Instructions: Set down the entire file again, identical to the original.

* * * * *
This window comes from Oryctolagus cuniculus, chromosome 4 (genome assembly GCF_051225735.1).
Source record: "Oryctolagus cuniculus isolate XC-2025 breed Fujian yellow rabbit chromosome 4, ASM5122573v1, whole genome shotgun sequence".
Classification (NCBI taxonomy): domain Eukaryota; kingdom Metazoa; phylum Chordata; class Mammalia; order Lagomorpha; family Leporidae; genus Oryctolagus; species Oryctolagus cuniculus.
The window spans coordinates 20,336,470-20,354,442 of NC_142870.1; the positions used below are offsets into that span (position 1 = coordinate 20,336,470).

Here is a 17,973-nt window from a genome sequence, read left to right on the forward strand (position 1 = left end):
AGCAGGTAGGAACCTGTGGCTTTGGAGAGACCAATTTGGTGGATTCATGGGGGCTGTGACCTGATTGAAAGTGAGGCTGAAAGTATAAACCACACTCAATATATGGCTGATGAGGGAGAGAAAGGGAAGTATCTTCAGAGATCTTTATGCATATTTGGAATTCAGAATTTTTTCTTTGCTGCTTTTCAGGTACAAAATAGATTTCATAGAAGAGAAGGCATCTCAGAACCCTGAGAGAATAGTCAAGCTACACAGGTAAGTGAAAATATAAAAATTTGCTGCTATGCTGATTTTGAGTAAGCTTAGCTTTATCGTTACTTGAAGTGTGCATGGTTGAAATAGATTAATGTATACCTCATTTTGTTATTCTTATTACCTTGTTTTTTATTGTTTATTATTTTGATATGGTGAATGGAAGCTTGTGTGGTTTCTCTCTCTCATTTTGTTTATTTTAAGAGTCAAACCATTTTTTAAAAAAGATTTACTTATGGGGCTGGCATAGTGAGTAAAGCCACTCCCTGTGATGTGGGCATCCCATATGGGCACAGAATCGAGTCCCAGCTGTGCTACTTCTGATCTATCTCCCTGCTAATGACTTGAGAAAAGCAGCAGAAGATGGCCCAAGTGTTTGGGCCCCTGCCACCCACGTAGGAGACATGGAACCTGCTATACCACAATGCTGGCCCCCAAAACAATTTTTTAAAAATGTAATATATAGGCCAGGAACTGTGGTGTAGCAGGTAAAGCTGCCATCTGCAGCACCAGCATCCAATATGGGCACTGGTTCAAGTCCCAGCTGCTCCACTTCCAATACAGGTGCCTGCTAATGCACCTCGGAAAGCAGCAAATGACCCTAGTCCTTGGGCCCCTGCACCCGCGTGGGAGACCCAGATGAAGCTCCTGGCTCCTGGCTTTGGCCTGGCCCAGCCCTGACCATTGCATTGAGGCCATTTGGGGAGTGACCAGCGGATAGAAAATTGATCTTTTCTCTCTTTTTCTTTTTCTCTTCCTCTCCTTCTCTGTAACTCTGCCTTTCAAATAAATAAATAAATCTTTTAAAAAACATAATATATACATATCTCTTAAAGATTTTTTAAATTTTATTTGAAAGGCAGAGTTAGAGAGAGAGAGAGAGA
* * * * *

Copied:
This window comes from Oryctolagus cuniculus, chromosome 4 (genome assembly GCF_051225735.1).
Source record: "Oryctolagus cuniculus isolate XC-2025 breed Fujian yellow rabbit chromosome 4, ASM5122573v1, whole genome shotgun sequence".
Classification (NCBI taxonomy): domain Eukaryota; kingdom Metazoa; phylum Chordata; class Mammalia; order Lagomorpha; family Leporidae; genus Oryctolagus; species Oryctolagus cuniculus.
The window spans coordinates 20,336,470-20,354,442 of NC_142870.1; the positions used below are offsets into that span (position 1 = coordinate 20,336,470).

Here is a 17,973-nt window from a genome sequence, read left to right on the forward strand (position 1 = left end):
AGCAGGTAGGAACCTGTGGCTTTGGAGAGACCAATTTGGTGGATTCATGGGGGCTGTGACCTGATTGAAAGTGAGGCTGAAAGTATAAACCACACTCAATATATGGCTGATGAGGGAGAGAAAGGGAAGTATCTTCAGAGATCTTTATGCATATTTGGAATTCAGAATTTTTTCTTTGCTGCTTTTCAGGTACAAAATAGATTTCATAGAAGAGAAGGCATCTCAGAACCCTGAGAGAATAGTCAAGCTACACAGGTAAGTGAAAATATAAAAATTTGCTGCTATGCTGATTTTGAGTAAGCTTAGCTTTATCGTTACTTGAAGTGTGCATGGTTGAAATAGATTAATGTATACCTCATTTTGTTATTCTTATTACCTTGTTTTTTATTGTTTATTATTTTGATATGGTGAATGGAAGCTTGTGTGGTTTCTCTCTCTCATTTTGTTTATTTTAAGAGTCAAACCATTTTTTAAAAAAGATTTACTTATGGGGCTGGCATAGTGAGTAAAGCCACTCCCTGTGATGTGGGCATCCCATATGGGCACAGAATCGAGTCCCAGCTGTGCTACTTCTGATCTATCTCCCTGCTAATGACTTGAGAAAAGCAGCAGAAGATGGCCCAAGTGTTTGGGCCCCTGCCACCCACGTAGGAGACATGGAACCTGCTATACCACAATGCTGGCCCCCAAAACAATTTTTTAAAAATGTAATATATAGGCCAGGAACTGTGGTGTAGCAGGTAAAGCTGCCATCTGCAGCACCAGCATCCAATATGGGCACTGGTTCAAGTCCCAGCTGCTCCACTTCCAATACAGGTGCCTGCTAATGCACCTCGGAAAGCAGCAAATGACCCTAGTCCTTGGGCCCCTGCACCCGCGTGGGAGACCCAGATGAAGCTCCTGGCTCCTGGCTTTGGCCTGGCCCAGCCCTGACCATTGCATTGAGGCCATTTGGGGAGTGACCAGCGGATAGAAAATTGATCTTTTCTCTCTTTTTCTTTTTCTCTTCCTCTCCTTCTCTGTAACTCTGCCTTTCAAATAAATAAATAAATCTTTTAAAAAACATAATATATACATATCTCTTAAAGATTTTTTAAATTTTATTTGAAAGGCAGAGTTAGAGAGAGAGAGAGAGA